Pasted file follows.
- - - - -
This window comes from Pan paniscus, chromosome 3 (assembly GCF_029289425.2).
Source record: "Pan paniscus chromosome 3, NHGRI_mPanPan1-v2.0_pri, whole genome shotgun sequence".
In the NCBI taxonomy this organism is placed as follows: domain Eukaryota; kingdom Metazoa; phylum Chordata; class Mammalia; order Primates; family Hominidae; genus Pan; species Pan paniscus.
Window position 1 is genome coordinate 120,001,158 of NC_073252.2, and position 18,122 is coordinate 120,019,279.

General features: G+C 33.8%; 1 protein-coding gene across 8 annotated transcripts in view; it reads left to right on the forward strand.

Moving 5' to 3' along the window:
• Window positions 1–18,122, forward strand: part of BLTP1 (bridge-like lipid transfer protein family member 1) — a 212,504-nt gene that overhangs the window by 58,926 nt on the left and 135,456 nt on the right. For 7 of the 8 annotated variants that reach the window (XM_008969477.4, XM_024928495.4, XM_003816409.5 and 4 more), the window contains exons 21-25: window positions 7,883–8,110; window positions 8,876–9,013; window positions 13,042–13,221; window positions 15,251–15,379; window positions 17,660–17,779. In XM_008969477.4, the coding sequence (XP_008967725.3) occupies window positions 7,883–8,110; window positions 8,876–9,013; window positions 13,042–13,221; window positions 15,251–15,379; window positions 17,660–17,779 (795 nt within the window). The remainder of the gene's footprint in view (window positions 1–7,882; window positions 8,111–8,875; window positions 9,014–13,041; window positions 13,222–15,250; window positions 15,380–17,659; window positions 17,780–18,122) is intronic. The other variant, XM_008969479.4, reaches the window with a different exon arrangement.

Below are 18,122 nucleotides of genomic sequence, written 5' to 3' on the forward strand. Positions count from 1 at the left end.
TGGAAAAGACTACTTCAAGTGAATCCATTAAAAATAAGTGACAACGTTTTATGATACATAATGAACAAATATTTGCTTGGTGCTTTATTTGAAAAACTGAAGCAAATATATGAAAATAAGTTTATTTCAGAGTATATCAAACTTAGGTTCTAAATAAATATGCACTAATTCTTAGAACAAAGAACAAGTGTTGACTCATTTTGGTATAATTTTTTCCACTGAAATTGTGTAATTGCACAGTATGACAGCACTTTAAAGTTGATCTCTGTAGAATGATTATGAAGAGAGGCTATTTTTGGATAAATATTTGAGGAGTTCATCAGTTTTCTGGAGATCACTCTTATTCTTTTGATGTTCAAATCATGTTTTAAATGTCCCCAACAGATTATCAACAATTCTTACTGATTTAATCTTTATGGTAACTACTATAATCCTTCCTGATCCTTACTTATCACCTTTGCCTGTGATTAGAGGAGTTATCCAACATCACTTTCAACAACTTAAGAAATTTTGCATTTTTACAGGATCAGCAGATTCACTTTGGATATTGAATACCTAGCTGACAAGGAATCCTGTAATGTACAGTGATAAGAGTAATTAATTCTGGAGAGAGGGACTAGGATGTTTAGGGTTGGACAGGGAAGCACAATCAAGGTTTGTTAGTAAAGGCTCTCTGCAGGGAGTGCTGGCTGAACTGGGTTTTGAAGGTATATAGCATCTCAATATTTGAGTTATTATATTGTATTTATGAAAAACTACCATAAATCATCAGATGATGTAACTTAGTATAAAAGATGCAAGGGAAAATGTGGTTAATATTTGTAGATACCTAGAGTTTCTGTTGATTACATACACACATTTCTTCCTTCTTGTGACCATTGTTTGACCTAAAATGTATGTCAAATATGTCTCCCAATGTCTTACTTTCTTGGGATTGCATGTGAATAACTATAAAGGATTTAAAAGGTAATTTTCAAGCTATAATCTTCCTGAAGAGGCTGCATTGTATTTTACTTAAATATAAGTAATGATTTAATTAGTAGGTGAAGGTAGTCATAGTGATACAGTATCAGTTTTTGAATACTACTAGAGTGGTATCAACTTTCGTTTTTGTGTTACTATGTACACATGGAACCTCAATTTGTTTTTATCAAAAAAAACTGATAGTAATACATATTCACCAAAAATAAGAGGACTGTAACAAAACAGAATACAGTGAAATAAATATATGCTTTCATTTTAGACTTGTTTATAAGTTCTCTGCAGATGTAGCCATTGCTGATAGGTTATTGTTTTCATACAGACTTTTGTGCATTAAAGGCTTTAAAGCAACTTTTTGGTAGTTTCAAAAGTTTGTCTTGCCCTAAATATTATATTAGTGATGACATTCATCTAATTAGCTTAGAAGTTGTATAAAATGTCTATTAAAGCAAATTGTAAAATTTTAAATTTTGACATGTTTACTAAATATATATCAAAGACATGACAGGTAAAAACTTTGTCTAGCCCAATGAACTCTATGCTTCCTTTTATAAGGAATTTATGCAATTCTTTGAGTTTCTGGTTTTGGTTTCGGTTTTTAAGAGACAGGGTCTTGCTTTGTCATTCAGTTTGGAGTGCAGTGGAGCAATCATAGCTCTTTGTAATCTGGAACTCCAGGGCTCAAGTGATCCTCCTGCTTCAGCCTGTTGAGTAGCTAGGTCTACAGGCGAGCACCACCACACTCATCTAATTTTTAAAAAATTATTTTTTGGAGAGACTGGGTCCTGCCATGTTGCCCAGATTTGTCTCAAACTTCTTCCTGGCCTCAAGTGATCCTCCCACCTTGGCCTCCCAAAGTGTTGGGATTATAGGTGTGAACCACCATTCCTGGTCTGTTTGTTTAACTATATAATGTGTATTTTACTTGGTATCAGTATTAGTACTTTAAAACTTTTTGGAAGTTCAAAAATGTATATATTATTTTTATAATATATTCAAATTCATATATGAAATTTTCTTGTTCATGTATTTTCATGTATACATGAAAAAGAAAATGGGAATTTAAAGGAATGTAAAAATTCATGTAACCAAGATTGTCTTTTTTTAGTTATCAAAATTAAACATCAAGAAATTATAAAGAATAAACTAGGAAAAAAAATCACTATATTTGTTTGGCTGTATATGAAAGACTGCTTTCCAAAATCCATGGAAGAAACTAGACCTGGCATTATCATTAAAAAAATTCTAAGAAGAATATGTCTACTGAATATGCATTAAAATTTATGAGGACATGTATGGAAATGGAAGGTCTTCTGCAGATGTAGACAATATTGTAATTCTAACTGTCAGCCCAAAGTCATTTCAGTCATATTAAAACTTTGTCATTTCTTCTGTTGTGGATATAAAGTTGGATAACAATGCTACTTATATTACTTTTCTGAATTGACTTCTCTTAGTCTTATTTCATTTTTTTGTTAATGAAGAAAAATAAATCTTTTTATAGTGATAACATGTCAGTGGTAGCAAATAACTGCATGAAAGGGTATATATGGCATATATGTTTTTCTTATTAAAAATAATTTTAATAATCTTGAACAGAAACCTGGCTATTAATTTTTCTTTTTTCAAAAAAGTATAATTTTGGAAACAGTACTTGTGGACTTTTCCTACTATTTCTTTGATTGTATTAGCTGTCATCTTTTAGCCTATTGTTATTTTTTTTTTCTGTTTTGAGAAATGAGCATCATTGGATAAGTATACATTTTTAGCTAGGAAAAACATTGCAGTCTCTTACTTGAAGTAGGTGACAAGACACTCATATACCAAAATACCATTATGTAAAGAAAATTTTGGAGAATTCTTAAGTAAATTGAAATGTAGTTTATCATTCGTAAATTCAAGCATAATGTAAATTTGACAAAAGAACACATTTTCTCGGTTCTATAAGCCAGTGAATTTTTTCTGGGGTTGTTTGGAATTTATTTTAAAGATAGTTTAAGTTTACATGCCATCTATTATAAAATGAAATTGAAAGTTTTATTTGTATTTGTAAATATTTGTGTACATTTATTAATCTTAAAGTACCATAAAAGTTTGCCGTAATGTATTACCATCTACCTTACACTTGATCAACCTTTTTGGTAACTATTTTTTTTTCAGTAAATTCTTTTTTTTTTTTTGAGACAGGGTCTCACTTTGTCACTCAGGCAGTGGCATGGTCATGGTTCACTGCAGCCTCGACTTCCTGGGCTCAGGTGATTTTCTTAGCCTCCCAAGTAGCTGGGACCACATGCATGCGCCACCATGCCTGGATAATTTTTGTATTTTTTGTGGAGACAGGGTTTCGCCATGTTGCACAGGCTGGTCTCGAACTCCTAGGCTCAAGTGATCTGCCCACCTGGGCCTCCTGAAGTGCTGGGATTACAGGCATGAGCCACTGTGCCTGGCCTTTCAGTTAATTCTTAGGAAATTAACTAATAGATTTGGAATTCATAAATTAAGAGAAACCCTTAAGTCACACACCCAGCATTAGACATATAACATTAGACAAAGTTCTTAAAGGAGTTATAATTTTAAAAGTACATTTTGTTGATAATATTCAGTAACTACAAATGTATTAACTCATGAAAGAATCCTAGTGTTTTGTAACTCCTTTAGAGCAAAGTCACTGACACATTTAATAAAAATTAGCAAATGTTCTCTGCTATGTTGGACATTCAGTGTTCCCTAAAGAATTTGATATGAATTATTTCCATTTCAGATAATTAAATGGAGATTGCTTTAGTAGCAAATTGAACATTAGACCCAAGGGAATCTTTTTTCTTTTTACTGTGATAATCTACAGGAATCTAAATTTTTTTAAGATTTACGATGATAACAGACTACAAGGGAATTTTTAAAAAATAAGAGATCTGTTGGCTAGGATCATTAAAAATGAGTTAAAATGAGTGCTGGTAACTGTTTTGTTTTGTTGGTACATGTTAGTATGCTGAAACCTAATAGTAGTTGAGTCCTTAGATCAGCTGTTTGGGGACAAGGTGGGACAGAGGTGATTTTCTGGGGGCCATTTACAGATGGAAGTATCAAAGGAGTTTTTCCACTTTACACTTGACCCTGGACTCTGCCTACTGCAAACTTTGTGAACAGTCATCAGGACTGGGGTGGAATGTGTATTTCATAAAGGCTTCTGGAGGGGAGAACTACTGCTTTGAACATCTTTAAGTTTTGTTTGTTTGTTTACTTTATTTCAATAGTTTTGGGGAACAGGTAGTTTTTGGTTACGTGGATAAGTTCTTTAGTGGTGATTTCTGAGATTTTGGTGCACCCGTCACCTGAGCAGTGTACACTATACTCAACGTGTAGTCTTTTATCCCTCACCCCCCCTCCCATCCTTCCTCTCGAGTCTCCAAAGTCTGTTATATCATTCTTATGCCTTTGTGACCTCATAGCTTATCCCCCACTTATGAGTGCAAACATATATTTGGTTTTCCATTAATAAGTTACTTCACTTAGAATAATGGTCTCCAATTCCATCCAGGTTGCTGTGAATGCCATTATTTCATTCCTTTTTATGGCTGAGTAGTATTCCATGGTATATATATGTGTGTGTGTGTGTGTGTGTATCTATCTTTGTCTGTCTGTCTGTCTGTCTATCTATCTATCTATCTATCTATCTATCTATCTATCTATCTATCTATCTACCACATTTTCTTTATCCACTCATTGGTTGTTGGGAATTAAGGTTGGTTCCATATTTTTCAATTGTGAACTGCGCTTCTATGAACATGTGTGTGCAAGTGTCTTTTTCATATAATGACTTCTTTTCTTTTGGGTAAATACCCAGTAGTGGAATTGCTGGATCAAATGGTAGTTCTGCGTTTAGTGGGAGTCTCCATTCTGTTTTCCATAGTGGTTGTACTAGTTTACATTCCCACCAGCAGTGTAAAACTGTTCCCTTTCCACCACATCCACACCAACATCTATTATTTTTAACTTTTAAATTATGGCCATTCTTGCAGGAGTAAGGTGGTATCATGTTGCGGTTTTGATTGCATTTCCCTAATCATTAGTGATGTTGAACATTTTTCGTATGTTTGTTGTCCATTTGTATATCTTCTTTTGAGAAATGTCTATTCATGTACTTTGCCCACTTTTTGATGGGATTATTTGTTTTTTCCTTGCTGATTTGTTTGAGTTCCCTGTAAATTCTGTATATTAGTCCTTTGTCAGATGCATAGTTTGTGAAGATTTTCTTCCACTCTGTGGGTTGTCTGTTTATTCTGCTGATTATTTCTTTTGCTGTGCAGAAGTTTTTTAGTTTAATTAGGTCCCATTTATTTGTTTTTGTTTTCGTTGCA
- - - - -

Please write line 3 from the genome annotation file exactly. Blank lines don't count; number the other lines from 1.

In the NCBI taxonomy this organism is placed as follows: domain Eukaryota; kingdom Metazoa; phylum Chordata; class Mammalia; order Primates; family Hominidae; genus Pan; species Pan paniscus.